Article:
Has technology made getting away for a vacation or even separating work from personal life impossible? BlackBerrys, laptops, WiFi hotspots, cell phones with unlimited calling plans, voicemail and e-mail are wonderful tools. But it seems that there is intense pressure in nearly every kind of business to always be available, always connected.
Because of all the high-tech tools that make it easy to be connected no matter where you are, it can be easy to get overloaded. Particularly when it is time for a vacation, it is a good idea to plan ahead so business interruptions can be minimal.
Technology is wonderful and allows a person to stay connected with their work while away from work.
“However, staying connected may defeat the purpose of vacation,” said retired counselor Archie King. “Americans have less vacation time and work more hours than the workers of the other industrialized nations of the world. True vacations allow a person to rest, regenerate and become more effective when returning to their work. A lack of vacation time skews our perception of work itself.”
King said in our competitive world, a person may find it stressful not to work on his/her laptop, check e-mail, call the office or check voice-mail while vacationing. The person who works during vacation may be insecure about his/her role and fearful of not continuing to work while on vacation, or they may also have an exaggerated opinion of their value and think that the business or company can not function without them.
He recommends, “I am on vacation” should mean, “Don’t contact me unless there is an emergency, nor will I be conducting business while on vacation.”
“A working vacation is an oxymoron,” King said. “It is not a vacation. It is merely continuing to work without physically reporting to the office.”
Just because we have it…
“Just because we have the technology that allows us to be available 24 hours per day, seven days a week, that doesn’t necessarily mean that is the best thing for the company or the employee,” said Michelle Daniels, staffing division director for the CPI Group, Columbus. “Employees have a right to expect time off reasonably. There needs to be a relationship between the employee and the company so that the company only contacts the employee on vacation in an emergency, and so that the employee is willing to help if they are in a bind.”
Vacation planning needs to start in advance. Specific duties need to be reassigned as much as possible so it isn’t necessary to call someone who may be on the beach or in the mountains.
“What we like to do is have the person who is going to be out make a list of the duties to be handled during their absence, reassigning those duties to different people in the office,” Daniels said. “The degree the person has to be available during vacation depends on their position and level of responsibility. The higher the level of responsibility, the greater the need for that person to be available in case of emergency.”
She suggests staff members on vacation check e-mail once a day, if possible, and also check voice mail at scheduled times, as well. But taking the cell phone with you to be available 24-7 is not advised.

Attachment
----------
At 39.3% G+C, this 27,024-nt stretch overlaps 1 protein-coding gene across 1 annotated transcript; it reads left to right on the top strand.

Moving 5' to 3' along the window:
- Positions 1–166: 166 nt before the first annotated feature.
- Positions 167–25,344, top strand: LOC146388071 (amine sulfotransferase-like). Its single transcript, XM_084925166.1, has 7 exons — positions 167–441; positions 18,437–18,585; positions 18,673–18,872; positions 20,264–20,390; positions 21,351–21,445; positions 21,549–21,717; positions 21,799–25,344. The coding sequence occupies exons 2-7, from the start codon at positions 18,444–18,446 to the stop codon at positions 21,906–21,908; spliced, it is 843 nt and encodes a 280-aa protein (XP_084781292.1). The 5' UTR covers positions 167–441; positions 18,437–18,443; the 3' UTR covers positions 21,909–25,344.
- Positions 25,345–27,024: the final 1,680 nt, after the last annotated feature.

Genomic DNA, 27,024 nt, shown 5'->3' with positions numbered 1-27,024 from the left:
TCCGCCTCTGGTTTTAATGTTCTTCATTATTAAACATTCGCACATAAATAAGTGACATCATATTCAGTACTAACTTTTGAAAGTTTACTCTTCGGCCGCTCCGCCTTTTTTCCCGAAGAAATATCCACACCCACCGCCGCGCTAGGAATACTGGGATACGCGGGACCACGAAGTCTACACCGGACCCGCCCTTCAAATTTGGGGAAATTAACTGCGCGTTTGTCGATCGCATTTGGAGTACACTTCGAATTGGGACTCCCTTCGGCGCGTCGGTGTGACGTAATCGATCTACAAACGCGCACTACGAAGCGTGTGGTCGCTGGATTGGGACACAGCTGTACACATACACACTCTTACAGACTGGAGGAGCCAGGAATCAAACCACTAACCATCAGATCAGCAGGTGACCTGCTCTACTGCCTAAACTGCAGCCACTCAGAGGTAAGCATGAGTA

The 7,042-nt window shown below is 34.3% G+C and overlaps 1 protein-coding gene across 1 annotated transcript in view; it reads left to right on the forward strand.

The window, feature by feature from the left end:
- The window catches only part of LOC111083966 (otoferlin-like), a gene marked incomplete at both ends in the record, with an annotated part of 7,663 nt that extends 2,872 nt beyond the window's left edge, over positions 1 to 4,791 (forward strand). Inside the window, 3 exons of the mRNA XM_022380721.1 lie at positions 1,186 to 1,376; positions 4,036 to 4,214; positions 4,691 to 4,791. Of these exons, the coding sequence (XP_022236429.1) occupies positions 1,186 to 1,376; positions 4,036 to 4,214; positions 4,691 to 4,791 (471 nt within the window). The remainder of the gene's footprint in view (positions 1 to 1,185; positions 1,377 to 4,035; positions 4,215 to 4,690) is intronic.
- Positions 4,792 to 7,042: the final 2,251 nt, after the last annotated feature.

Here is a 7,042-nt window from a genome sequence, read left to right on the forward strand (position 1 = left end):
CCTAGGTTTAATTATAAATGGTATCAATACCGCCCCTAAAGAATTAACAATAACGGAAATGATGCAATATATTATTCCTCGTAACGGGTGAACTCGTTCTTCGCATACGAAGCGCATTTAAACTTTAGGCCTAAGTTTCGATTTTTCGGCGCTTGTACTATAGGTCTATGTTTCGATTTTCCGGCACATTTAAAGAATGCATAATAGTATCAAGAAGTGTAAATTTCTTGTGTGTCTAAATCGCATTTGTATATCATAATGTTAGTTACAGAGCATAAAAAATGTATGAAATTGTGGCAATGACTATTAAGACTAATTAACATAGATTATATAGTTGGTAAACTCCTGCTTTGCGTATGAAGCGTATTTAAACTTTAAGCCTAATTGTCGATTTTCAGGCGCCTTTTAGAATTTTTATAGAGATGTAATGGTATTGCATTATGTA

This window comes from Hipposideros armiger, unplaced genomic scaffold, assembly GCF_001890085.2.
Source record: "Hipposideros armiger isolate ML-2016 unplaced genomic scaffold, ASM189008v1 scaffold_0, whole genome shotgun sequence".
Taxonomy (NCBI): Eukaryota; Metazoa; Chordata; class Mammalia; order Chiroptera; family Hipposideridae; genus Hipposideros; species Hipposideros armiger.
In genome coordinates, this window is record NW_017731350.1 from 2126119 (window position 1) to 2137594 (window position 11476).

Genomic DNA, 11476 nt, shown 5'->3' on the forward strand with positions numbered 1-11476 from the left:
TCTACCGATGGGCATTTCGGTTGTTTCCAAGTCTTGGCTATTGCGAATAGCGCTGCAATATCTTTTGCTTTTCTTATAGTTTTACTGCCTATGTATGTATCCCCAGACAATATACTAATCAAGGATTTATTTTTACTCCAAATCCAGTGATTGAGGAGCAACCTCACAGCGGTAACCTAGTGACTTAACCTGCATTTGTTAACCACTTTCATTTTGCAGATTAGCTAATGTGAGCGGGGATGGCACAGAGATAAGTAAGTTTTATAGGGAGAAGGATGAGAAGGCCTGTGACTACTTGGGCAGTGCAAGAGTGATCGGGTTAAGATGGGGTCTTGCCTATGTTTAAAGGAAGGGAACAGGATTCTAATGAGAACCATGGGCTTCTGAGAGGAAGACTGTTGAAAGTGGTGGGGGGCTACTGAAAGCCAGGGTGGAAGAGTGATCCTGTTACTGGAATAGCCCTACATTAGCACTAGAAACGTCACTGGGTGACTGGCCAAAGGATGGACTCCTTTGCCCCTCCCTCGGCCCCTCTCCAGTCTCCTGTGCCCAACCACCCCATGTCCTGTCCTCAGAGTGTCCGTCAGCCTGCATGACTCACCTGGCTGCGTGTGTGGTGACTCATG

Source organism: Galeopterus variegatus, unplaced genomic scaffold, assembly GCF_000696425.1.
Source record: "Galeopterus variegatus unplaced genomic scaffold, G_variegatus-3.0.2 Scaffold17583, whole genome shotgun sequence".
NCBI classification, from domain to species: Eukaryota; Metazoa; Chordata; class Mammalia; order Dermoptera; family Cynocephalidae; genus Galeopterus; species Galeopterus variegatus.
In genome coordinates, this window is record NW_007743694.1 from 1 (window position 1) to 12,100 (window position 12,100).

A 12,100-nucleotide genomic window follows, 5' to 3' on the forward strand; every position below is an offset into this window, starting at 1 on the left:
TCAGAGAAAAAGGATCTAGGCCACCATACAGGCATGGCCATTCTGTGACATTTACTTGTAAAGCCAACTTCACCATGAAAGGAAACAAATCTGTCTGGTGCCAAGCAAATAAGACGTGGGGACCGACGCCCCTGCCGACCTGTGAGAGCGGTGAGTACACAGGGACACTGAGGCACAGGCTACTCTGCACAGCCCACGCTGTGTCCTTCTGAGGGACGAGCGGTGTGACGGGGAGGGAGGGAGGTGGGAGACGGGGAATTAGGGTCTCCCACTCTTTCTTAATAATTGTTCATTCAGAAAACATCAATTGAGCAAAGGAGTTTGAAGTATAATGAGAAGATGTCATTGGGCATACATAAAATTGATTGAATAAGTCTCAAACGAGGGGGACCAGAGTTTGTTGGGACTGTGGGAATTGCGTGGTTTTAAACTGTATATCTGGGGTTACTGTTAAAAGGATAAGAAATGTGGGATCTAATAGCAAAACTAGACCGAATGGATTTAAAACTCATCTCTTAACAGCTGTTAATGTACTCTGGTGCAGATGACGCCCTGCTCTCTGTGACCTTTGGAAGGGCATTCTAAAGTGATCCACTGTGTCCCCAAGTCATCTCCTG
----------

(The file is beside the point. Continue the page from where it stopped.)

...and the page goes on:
“People need time away from the office to rejuvenate, come back fresh and have a new mindset when they come back to work,” Daniels said. “They need to feel like they have had a vacation and been able to relax. A lot of that is not having a laptop on your hip all the time you are out or a cell phone ringing through out the day.”
Changing nature of work
Monique Sneed, human resources director, Mississippi Valley State University, said the nature of jobs has changed over the last 20 years.
“Very few office or administrative-type employees can vacation without being concerned about whether their presence is needed at work,” Sneed said. “Due to all of the technology that is at the disposal of today’s office place, it is much easier to be accessible even when the worker is away. This does place a burden on the employee who deserves a healthy break from the work world.”
She tries not to bother the vacationing employee unless it is absolutely necessary. However, those employees who are critical to the organization’s success must expect that accessibility is a part of the job duty.
“High-level managers should expect the employer to respect their time away from the office, but they should also expect to be contacted in the event of an emergency,” Sneed said. “A smart employee will help their employer establish a contingency plan where emergencies can be handled swiftly and effectively in the event of their absence from work.”
Ron Aldridge, state director of the National Federation of Independent Business, said most business folks need a definite separation between the business and actual rest, and the family and business at times. Often the biggest problem with maintaining a balance between business and personal lives with self-employed business people is their family is usually part of the business, too.